Women face "unacceptable differences" in breast cancer care across England caused by variations in screening, the availability of drugs and a staffing crisis, a new report has concluded.
The All Party Parliamentary Group (APPG) on Breast Cancer found "stark" variations in the standard and availability of care across England, sometimes within the same town or region.
Marked differences in the volume and effectiveness of screening means that some women are far more likely to have their cancer diagnosed early.
In areas with complete diagnosis records for at least nine out of 10 women, Rushcliffe covering Nottingham was the best-performing area with 88% of breast cancers identified at stage 1 or 2. Gloucestershire on the other hand was the worst performing with just 62%.
In Slough, just 32% of breast cancers were identified at stage 1 or 2, but the area only has complete records of the diagnosis path of 40% of cases so was not highlighted by the report.
In some areas only just over half of women take up invitations for screening compared with four in five women in other parts of the country.
In addition, life-saving drugs are not offered evenly across the country, and some women receive the care of specialist nurses unavailable elsewhere.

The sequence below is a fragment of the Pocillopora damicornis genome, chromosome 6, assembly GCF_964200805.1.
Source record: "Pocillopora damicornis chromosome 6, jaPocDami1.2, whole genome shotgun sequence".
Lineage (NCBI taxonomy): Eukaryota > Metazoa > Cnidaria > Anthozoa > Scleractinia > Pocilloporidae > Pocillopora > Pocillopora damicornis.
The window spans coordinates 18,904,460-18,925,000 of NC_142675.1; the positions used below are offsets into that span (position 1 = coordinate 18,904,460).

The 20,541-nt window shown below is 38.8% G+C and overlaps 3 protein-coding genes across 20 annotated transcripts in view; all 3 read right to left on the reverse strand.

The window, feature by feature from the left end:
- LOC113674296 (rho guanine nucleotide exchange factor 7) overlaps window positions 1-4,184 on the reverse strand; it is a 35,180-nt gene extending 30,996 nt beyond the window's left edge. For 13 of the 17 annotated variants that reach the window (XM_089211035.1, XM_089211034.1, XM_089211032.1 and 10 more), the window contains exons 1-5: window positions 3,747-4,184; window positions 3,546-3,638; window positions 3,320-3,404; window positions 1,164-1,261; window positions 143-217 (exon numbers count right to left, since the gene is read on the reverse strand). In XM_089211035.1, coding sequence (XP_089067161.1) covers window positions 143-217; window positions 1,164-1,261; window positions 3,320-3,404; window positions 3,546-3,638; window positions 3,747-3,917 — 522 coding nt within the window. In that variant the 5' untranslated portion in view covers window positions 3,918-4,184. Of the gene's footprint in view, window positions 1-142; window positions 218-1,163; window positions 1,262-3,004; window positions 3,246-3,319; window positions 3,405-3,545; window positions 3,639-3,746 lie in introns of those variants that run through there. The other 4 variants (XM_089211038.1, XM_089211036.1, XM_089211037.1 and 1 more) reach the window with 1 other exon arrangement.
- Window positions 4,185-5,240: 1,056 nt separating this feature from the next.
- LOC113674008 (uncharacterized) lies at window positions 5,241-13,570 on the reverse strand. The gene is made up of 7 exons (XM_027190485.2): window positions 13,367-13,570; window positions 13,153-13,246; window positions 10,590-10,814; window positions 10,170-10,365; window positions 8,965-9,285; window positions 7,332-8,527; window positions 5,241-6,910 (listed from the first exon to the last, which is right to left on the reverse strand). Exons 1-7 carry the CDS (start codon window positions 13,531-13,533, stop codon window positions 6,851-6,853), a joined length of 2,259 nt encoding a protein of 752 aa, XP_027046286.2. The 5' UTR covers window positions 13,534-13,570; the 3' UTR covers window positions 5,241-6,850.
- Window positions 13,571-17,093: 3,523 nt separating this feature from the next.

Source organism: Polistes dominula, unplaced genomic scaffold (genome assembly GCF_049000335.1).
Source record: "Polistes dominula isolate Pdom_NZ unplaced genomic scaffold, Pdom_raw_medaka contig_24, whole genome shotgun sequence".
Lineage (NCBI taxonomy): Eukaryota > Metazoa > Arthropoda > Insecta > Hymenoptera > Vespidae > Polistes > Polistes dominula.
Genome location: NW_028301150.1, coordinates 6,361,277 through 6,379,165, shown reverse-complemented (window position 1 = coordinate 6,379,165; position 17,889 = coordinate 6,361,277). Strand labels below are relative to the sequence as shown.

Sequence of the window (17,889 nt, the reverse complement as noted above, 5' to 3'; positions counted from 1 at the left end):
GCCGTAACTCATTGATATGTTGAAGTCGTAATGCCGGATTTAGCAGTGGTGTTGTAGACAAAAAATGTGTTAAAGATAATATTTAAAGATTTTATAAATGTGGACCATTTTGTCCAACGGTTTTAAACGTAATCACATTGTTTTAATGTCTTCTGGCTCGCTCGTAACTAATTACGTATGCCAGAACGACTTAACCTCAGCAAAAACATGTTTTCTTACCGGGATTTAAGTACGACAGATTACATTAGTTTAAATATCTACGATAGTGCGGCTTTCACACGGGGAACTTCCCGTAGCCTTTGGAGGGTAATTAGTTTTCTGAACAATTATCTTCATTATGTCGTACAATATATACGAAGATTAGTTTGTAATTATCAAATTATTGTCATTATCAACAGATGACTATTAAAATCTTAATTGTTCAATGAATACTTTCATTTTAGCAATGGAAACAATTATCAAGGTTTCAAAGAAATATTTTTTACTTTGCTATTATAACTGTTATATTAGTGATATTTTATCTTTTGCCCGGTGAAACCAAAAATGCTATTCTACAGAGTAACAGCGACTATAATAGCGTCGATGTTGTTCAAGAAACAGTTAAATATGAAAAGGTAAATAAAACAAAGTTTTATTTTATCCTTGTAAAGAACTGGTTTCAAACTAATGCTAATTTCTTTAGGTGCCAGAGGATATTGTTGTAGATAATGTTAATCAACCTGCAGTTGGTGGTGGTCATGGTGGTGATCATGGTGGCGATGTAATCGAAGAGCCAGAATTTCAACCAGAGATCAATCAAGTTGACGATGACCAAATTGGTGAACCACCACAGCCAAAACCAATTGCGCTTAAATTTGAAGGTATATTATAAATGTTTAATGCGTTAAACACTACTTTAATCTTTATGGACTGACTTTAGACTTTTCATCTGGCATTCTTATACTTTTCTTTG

Workforce shortages are also a significant factor, with 13% of all radiology posts currently vacant, and one in five radiographers due to retire within the next five years.
The result, the report found, is that some women are more than twice as likely to die from breast cancer under the age of 75 based on where they live.
In a joint statement, MPs Thangam Debonnaire, Craig Tracey and Dr Philippa Whitford, who co-chair the All-Party Parliamentary Group on Breast Cancer, said: "Our inquiry has uncovered a concerning postcode lottery in screening uptake, early diagnosis and access to breast cancer services across England.
"This variation in NHS services can have a devastating impact on patients' lives and must be addressed.
"In particular, the demographic time bomb facing the breast cancer workforce poses a worrying threat to the significant progress made in recent decades.
"We now urgently need to bring the worst performing areas in line with the best. While such inequalities exist, we cannot hope to meet the Government's ambition of world-class outcomes for all NHS cancer patients."
Baroness Delyth Morgan, chief executive at the charity Breast Cancer Now, added: "All women with breast cancer deserve the best possible chance of surviving and living well, no matter where they live, their age or the colour of their skin.
"This alarming report shows many women are missing out on the best breast cancer care this country has to offer, and this is totally unacceptable."
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Public Health Minister Steve Brine said: "We have made huge progress on tackling cancer with survival rates at a record high.
"Our NHS breast screening programme is estimated to save 1,300 lives a year alone, but we know we need to go further. That’s why we’ve committed £200m to find innovative ways to drive earlier diagnosis and support people living with and beyond cancer so we can reach our goal of saving a further 30,000 lives a year by 2020."